'Harry Potter' author J.K. Rowling enters a reception at Loeb House yesterday evening before the annual dinner for honorary degree candidates.
Searching for words to describe Harvard to its incoming students, University President Drew G. Faust called upon a familiar place this fall in an address to freshmen.
“Think of it,” she said of the College, “as the treasure room of hidden objects Harry discovers at Hogwarts—libraries, museums, centers of all kinds.”
Today, Hogwarts’ creator, J.K. Rowling, may offer a similar lesson about the world, but this time to the College’s outgoing students.
Selected by the Harvard Alumni Association to deliver the day’s Commencement address, the acclaimed author of the popular “Harry Potter” series will also receive an honorary degree from the University.
Comparing Rowling to yesterday’s Class Day speaker, Federal Reserve Chair Ben S. Bernanke ’75, Professor Maria Tatar, who teaches a course on childhood, said she thinks Rowling will deliver “a witty, inspiring talk that steers clear of the subprime crisis and gas prices but will still engage with tough, real-world issues.”
For many, Rowling may lack the gravitas of past years’ speakers, who include Microsoft founder Bill Gates, former United Nations leader Kofi Annan, and former Secretary of State Madeleine Albright.
But it would be myopic to downplay Rowling’s “extraordinary” impact, Tatar said, even if it is one different from that of political or economic figures who typically speak at Commencement.
“Just because she’s not doing the nitty-gritty of the economy or politics doesn’t mean that she’s not bringing something to the table that’s very powerful,” the former dean for the humanities said.
At a Class of 2008 dinner two days ago, parents debated copyright issues as students nearby speculated about Rowling’s next project, Tatar said, adding that the writer has “cross-generational appeal.”
“Commencement should be a sort of family-friendly time to think about imagination as well as the economy,” she said.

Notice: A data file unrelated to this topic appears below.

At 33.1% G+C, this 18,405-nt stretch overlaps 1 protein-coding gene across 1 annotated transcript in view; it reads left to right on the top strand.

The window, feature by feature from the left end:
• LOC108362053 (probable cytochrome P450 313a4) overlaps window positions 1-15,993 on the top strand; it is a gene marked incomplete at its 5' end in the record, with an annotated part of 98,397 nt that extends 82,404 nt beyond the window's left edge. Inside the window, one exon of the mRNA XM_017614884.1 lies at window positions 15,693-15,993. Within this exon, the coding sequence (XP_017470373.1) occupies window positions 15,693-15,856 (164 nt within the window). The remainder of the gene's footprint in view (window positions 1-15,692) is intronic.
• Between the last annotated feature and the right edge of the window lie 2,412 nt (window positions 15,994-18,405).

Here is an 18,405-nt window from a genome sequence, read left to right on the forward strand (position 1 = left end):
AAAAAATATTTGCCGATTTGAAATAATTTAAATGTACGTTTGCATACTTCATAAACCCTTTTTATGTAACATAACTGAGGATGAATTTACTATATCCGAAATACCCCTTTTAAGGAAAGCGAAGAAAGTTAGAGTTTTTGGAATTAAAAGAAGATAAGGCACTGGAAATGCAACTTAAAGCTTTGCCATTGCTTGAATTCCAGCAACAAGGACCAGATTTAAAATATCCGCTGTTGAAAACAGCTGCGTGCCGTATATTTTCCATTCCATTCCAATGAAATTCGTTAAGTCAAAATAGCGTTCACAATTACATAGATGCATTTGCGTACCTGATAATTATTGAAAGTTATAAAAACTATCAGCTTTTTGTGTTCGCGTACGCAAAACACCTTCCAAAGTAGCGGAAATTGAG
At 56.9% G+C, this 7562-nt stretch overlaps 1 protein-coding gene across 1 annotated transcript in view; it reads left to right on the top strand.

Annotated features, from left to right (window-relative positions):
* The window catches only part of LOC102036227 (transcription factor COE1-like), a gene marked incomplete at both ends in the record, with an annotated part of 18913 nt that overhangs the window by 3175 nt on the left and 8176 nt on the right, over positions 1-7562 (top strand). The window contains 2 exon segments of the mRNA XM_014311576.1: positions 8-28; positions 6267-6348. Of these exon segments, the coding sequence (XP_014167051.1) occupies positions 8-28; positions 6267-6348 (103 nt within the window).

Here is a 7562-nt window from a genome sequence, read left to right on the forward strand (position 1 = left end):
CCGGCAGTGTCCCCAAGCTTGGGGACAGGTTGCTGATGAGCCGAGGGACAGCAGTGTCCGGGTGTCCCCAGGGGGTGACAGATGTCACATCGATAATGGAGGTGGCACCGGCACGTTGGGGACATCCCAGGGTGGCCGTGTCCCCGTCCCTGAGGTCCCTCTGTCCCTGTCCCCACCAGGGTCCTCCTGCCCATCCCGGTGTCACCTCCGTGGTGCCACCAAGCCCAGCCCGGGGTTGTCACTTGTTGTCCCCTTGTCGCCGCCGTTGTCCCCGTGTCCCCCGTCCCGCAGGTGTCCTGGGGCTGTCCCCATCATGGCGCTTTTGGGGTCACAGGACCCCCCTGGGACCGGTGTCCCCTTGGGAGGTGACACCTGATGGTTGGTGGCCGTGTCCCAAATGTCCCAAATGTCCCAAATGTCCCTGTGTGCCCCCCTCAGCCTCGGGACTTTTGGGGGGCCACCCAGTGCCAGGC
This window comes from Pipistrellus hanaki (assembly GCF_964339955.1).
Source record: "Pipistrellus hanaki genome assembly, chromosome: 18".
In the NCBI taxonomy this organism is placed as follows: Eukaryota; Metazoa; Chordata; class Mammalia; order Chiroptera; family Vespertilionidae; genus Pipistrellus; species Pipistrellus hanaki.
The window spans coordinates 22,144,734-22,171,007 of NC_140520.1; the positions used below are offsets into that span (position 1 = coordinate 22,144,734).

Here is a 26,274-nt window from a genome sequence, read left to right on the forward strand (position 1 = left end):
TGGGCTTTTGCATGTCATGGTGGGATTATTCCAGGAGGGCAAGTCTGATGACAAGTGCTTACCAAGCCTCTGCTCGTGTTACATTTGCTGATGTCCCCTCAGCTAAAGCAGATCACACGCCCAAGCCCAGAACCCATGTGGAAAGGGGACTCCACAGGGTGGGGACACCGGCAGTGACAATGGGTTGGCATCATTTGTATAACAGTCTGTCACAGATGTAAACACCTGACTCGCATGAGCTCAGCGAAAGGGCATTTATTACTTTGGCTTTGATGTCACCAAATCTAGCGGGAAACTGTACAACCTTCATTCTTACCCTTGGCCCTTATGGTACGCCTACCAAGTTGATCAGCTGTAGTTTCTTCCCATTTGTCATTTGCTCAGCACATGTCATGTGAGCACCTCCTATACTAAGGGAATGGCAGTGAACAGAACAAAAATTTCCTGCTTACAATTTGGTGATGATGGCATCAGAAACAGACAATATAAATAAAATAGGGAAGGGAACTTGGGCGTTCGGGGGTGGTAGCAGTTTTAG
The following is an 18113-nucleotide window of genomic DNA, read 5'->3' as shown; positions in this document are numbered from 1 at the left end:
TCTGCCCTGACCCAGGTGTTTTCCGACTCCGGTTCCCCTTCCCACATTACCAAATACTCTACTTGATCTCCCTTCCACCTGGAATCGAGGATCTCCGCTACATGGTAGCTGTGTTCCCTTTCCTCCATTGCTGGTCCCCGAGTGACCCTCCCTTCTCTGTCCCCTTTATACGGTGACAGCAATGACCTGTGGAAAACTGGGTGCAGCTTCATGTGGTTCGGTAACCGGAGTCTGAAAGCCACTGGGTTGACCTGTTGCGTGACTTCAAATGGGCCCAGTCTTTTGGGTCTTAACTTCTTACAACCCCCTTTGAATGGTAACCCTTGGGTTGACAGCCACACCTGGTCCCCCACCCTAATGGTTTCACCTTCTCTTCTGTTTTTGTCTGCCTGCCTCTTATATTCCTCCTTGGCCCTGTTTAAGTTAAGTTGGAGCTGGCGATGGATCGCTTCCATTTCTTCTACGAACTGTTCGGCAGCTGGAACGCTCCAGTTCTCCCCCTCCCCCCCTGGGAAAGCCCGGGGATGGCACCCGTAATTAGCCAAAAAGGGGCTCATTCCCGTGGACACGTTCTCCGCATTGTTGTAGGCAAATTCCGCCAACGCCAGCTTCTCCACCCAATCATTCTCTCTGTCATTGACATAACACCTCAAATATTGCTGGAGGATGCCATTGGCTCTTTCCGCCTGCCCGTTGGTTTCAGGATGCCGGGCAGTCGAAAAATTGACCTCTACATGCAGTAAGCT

A fiction writer will provide a perspective very different from someone like Bill Gates, said Carole Horne, general manager and a buyer at The Harvard Book Store. Such a perspective can be provocative and profound for those embarking on the next phase of their lives, Horne said.
Although she hopes Rowling decides to stop by, Horne said that having her in the Square is good enough.
Rowling is the fifth woman since 1950 to speak at Commencement. Previous writers to address the graduates include Ralph Ellison, Alexander Solzhenitsyn, and Lionel Trilling.
Since its first volume, “Harry Potter and the Sorcerer’s Stone,” was released in 1997, the seven-part series has sold more than 375 million copies. Translated into more than 64 languages, including Latin, the novels have spawned a crazed international following that has made Rowling—once a poor, single mother writing on napkins—the highest-earning novelist in history.
Rowling’s arrival comes at a time of gloom for the book industry at large, but during a moment of celebration for Harvard Square’s booksellers: the Harvard Coop, the Harvard Book Store, and the Globe Corner Bookstore all marked important anniversaries this year.
Rowling’s address will take place at 2:30 this afternoon in Tercentenary Theatre, rain or shine.
—Staff writer Esther I. Yi can be reached at email@example.com.